When it comes to combination medications for non–small cell lung cancer, 2 options are carboplatin and taxol; and gemcitabine and cisplatin (Platinol; Bristol Myers Squibb). Medications approved for small cell lung cancer may include durvalumab, etoposide (VePesid; Bristol Myers Squibb), everolimus (Afinitor; Novartis), nivolumab, atezolizumab, methotrexate (Rasuvo; Medexus Pharma), and lurbinectedin (Zepzelca; Jazz Pharmaceuticals and PharmaMar).6

The most recent addition to this list of medications is amivantamab (Rybrevant; Janssen), which was approved in late May 2021 by the FDA. This drug is a bispecific epidermal growth factor receptor (EGFR)-directed and mesenchymal-epithelial transition (MET) receptor-directed antibody indicated for the treatment of adult patients with NSCLC with EGFR exon 20 insertion mutations.

Amivantamab comes in a 350 mg/mg (50 mg/ml) solution, packaged in a single-dose vial. The most common adverse effects in clinical trials included rash, musculoskeletal pain, dyspnea, nausea, fatigue, edema, stomatitis, cough, constipation, and vomiting. Amivantamab can also create some laboratory abnormalities, such as decreased lymphocytes, decreased albumin levels, decreased phosphate, decreased potassium, and increased alkaline phosphate levels.7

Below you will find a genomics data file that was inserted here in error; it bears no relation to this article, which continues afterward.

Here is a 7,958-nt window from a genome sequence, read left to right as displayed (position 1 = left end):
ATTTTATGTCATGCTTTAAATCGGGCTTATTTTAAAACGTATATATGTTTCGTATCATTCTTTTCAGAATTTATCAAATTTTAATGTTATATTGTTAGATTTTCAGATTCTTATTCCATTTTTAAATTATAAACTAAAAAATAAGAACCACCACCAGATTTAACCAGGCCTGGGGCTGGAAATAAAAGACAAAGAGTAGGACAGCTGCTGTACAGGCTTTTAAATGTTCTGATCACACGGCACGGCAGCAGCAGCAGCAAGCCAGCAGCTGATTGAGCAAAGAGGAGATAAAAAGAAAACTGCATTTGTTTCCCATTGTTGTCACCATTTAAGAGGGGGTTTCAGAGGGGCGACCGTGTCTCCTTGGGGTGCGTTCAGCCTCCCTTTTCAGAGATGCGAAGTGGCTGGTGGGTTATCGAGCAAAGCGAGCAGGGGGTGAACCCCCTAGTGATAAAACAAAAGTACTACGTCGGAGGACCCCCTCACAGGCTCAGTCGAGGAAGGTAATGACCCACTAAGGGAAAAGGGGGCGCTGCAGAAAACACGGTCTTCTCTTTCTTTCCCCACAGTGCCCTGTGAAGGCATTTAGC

With such new medications in the market adding to the variety of options for patients with diagnosed lung cancer, there is a hope for better clinical outcomes, fewer adverse effects, and better prognoses and survival for these patients. With the research advancing on lung cancer, more targeted therapies will be studied in the near future so patients suffering from this debilitating disease can benefit from their effects.


Saro Arakelians, PharmD, is a vice president of pharmacy operations, population health management, and chronic health conditions in the Los Angeles area, and a graduate of Northwestern University.


1. Lung cancer. Mayo Clinic. March 23. 2021. Accessed June 4, 2021.

2. Lung cancer: history and hope. Top Masters in Healthcare Administration. Accessed June 4, 2021.

3. Lung cancer statistics. Centers for Disease Control and Prevention. Reviewed September 22, 2020. Accessed June 4, 2021.

4. Leading cancer cases and deaths, all races/ethnicities, male and female, 2017. US Cancer Statistics. June 2020. Accessed June 4, 2021.

5. What is lung cancer? American Cancer Society. Revised October 1, 2019. Accessed June 4, 2021.

6. Drugs approved for lung cancer. National Cancer Institute. Updated March 12, 2021. Accessed June 4, 2021.

7. Rybrevant. Prescribing information. Janssen; 2021. Accessed June 4, 2021.